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Metzler v. Belcher

New Jersey Supreme Court

Decided: September 5, 1940.


On quo warranto.

For the relators, Nicholas A. Tomasulo (Maurice A. Scotch, of counsel).

For the defendants, Joseph A. Lettieri.

Before Brogan, Chief Justice, and Justices Parker and Perskie.


[125 NJL Page 184]

BROGAN, CHIEF JUSTICE. The instant cases, three in number, are actions in quo warranto, the relators, Metzler, Mangan and Stefanic, claiming that the respondents, Belcher, Biringer and Chiaravallo, unlawfully usurped and retained the respective offices claimed by relators, namely, chief, first assistant chief, and second assistant chief of the Volunteer Fire Department of the borough of Roselle Park.

The state of case shows that the information is filed in the name of the state on the relation of the several moving parties. The name of the state has no place in the record and should not have been used merely because of the nature of the writ. (See Supreme Court rule No. 15). An information of this character, where the relator claims the municipal office in question for himself, may be filed as a matter of right. R.S. 2:84-7.

The information in each case avers that the relator was appointed to the claimed office in the fire department of the borough of Roselle Park by resolution of the governing body on January 1st, 1938, for a term of one year; that the said municipality is served by a volunteer fire department and that the relator in each case is an exempt fireman; that on June 16th, 1938, the legislature of this state passed a statute entitled "An act providing for tenure of office of exempt firemen," Pamph. L. 1938, ch. 385. This statute, in its first section, ordains: "Every exempt fireman holding an exempt fireman's certificate issued in accordance with the laws of this state now employed or holding any office or position * * * shall continue in said employment, office or position during good behavior and shall not be removed from said employment, office or position except for good cause shown after a fair and impartial hearing upon written charges preferred against him."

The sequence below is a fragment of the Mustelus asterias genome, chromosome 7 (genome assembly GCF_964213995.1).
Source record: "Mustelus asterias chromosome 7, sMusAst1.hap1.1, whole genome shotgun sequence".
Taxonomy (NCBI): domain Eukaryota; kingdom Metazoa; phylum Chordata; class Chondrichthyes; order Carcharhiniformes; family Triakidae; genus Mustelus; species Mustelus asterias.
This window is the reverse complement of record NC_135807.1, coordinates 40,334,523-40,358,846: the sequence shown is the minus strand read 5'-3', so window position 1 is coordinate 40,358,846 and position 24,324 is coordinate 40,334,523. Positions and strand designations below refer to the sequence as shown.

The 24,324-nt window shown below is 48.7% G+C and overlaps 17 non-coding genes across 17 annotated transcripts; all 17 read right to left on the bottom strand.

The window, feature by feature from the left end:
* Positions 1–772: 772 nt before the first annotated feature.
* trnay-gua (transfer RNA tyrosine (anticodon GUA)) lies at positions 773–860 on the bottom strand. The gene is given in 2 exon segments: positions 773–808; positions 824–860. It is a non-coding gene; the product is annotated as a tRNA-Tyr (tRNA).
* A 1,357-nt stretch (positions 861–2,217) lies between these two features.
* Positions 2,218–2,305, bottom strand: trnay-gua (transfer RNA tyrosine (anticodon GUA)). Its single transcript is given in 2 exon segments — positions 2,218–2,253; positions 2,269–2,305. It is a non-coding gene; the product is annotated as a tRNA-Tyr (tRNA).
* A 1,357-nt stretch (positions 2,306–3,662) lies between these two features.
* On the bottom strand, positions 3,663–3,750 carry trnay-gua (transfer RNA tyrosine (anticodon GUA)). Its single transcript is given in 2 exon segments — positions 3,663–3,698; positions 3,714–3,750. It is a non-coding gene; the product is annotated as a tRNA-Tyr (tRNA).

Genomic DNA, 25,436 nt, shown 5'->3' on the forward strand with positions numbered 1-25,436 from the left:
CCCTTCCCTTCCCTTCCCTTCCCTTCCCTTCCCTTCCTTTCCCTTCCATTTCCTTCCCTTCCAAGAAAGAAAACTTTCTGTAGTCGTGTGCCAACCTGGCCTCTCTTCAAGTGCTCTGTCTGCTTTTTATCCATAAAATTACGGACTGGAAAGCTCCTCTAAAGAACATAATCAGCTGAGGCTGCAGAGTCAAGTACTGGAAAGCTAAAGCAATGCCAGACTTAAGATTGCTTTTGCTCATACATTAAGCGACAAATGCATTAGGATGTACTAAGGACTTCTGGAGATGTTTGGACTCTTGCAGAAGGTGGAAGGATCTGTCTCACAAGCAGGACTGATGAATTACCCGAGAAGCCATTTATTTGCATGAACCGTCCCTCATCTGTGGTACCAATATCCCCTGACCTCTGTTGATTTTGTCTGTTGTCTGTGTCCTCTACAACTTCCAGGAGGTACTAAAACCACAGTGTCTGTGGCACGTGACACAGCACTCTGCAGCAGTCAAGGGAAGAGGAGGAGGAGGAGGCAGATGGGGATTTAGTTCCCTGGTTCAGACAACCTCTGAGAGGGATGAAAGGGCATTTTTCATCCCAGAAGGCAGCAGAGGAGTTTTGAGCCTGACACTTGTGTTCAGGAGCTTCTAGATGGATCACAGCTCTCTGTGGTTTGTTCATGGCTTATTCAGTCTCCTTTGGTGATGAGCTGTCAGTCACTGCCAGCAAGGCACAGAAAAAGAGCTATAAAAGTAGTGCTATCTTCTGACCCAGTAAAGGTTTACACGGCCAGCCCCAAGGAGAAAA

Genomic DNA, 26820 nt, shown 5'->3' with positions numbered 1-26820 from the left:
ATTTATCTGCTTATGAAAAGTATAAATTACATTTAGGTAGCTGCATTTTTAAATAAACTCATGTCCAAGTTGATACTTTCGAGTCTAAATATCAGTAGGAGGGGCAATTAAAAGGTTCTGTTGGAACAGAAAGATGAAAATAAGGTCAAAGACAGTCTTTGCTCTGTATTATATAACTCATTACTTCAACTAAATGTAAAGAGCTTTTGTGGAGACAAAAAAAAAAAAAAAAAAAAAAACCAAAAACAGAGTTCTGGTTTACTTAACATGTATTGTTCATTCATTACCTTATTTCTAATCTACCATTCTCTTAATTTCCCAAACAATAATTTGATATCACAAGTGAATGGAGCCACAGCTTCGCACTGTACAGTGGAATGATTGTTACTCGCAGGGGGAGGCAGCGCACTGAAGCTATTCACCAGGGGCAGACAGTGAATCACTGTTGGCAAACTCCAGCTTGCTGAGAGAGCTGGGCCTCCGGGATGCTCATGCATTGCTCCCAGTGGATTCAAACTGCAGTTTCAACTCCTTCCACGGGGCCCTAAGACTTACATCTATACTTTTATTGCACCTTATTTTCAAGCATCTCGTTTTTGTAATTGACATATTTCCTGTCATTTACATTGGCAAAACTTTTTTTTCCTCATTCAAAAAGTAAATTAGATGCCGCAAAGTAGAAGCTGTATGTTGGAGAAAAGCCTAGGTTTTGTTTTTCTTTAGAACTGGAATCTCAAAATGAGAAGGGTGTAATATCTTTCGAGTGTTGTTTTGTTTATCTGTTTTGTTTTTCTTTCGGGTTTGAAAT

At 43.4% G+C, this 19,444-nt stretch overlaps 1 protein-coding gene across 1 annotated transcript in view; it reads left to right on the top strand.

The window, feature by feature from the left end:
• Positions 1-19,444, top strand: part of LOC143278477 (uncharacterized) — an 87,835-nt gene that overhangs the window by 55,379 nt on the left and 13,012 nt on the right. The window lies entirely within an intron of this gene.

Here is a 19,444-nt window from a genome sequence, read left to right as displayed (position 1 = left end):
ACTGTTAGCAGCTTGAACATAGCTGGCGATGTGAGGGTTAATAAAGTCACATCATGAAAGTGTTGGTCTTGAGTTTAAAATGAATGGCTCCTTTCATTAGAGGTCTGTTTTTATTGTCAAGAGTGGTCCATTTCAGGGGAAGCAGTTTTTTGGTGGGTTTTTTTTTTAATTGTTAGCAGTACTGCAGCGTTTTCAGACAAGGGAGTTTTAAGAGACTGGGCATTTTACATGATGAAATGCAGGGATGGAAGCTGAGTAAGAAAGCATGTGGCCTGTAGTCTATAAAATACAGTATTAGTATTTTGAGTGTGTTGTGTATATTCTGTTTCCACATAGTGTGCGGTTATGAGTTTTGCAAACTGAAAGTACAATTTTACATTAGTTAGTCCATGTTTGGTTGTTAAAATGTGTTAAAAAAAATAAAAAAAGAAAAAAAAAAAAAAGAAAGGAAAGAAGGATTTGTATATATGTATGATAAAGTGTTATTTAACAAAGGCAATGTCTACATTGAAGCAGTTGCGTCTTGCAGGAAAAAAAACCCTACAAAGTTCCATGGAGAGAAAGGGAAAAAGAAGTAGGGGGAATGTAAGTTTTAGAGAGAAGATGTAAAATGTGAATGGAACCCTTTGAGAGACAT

The averments of the plea in each case are the same, viz.: that the respondent holds the office by virtue of the fact that

[125 NJL Page 185]

he was appointed thereto on the first day of January in the year 1940, by the governing body of the municipality for a one year term; that the appointment was made under an ordinance of the borough which has been in effect since the year 1915, wherein a fire department and the several offices therein were created; that he has entered upon the duties of the office in a legal manner; that he does not usurp the same and prays judgment; to which in each case a demurrer was filed.

The relators, in their argument, take the position that the statute in question, supra, bestowed tenure of office upon each of them respectively because of their status as exempt firemen. The respondents argue, first, that the said statute has been declared unconstitutional, relying on Joyce v. Price, 123 N.J.L. 171; second, that having accepted the office for a fixed term, namely, one year, relators have waived the benefits of the tenure subsequently bestowed by statute; third, that the relators, having demurred to the respondent's pleas, "have opened up the whole record" and in these circumstances judgment will go against the party whose pleading is defective, and that since the respondents have set up facts entitling them to the office there must be judgment accordingly.